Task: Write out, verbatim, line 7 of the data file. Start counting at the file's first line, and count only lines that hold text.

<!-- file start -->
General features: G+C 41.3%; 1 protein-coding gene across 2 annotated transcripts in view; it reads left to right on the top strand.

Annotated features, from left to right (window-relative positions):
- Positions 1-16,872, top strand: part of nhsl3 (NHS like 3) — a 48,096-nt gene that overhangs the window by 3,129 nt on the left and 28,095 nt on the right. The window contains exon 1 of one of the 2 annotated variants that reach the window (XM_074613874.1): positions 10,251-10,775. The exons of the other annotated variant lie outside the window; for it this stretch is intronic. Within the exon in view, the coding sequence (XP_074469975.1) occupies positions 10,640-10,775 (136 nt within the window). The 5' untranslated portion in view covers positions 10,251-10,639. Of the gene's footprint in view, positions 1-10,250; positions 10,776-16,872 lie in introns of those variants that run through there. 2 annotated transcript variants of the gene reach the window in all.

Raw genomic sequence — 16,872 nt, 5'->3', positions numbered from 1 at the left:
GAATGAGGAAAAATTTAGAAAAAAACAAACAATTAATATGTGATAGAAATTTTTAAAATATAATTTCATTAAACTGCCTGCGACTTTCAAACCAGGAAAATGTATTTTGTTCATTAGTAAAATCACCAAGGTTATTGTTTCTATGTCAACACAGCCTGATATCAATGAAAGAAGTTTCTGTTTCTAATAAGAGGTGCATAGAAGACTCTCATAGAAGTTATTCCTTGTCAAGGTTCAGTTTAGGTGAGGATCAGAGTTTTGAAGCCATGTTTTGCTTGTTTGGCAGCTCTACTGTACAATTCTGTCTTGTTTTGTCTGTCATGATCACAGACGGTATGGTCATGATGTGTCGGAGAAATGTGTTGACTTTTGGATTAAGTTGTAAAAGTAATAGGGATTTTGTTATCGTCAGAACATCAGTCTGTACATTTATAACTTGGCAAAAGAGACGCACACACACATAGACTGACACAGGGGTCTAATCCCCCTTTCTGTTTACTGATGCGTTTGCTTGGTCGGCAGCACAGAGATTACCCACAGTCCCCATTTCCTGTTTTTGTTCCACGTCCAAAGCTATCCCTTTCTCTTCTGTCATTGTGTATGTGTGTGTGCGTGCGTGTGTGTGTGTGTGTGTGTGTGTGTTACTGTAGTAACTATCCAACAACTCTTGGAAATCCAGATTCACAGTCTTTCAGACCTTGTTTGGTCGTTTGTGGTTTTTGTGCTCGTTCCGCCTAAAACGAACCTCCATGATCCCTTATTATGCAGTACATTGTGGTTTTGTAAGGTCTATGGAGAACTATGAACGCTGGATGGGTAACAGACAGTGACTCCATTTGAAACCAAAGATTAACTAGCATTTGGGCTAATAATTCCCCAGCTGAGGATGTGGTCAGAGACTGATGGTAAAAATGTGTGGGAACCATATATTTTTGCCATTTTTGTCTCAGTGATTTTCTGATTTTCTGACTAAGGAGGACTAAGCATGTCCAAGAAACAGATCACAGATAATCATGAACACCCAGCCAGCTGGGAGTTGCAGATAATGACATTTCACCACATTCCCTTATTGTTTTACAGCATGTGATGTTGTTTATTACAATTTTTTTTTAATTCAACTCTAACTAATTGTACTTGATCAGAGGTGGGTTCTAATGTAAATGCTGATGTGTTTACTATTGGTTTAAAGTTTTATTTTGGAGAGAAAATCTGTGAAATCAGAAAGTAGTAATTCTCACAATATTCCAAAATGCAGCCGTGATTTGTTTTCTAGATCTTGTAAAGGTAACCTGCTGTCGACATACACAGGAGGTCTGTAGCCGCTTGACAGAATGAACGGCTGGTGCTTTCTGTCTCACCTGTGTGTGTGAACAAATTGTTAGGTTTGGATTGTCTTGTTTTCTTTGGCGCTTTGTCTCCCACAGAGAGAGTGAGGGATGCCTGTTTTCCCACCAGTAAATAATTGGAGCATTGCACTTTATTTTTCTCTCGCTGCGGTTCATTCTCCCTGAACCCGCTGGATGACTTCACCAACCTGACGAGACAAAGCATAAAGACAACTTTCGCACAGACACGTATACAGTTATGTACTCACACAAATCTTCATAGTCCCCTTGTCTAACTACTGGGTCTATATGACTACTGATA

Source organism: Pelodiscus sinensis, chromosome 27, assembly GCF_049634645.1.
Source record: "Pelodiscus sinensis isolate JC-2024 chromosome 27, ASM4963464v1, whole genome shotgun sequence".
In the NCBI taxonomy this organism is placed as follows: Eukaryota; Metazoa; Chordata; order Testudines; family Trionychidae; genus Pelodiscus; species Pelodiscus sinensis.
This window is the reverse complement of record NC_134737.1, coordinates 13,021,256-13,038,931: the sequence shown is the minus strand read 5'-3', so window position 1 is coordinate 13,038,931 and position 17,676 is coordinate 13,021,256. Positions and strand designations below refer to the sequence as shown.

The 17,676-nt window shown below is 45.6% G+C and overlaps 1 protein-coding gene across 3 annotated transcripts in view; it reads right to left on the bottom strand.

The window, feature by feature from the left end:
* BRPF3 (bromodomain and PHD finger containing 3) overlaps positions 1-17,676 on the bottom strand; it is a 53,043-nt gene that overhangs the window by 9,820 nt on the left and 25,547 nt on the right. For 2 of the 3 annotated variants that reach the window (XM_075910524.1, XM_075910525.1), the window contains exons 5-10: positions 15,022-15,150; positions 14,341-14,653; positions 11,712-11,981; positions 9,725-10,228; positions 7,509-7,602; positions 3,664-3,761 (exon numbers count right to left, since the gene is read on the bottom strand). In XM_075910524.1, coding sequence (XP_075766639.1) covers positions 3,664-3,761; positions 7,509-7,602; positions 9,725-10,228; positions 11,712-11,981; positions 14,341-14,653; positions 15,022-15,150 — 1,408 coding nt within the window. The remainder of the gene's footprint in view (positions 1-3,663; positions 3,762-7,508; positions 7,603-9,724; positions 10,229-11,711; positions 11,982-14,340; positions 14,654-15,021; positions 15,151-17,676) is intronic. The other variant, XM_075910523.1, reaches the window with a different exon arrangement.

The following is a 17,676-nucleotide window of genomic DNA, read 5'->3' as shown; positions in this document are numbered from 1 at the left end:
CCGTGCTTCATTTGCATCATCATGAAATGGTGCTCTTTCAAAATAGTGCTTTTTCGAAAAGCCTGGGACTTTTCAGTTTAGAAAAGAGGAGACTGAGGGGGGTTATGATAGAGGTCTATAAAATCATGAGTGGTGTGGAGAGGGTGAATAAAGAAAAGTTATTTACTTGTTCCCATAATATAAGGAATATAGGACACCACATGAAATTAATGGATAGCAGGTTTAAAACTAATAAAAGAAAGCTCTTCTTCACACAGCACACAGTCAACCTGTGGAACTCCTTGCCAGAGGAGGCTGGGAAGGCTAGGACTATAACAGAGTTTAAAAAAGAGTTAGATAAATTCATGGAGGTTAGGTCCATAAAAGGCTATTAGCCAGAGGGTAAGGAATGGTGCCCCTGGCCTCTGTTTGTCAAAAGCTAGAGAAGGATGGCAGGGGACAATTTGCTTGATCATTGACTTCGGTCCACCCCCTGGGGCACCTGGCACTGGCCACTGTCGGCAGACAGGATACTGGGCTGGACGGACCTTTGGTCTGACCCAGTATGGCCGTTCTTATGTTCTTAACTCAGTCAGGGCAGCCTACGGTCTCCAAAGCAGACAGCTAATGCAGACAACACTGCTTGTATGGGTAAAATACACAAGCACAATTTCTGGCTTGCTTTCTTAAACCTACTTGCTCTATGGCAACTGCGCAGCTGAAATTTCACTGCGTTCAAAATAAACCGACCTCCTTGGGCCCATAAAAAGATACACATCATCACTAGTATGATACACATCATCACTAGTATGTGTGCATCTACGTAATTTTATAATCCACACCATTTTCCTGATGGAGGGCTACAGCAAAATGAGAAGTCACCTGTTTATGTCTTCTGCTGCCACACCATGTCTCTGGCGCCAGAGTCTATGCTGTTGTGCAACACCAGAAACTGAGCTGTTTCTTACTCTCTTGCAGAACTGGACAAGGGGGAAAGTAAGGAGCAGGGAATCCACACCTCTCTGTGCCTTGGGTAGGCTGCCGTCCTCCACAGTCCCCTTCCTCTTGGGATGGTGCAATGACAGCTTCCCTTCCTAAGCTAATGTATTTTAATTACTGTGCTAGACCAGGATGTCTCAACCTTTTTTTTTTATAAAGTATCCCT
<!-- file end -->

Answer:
Source record: "Pelodiscus sinensis isolate JC-2024 chromosome 27, ASM4963464v1, whole genome shotgun sequence".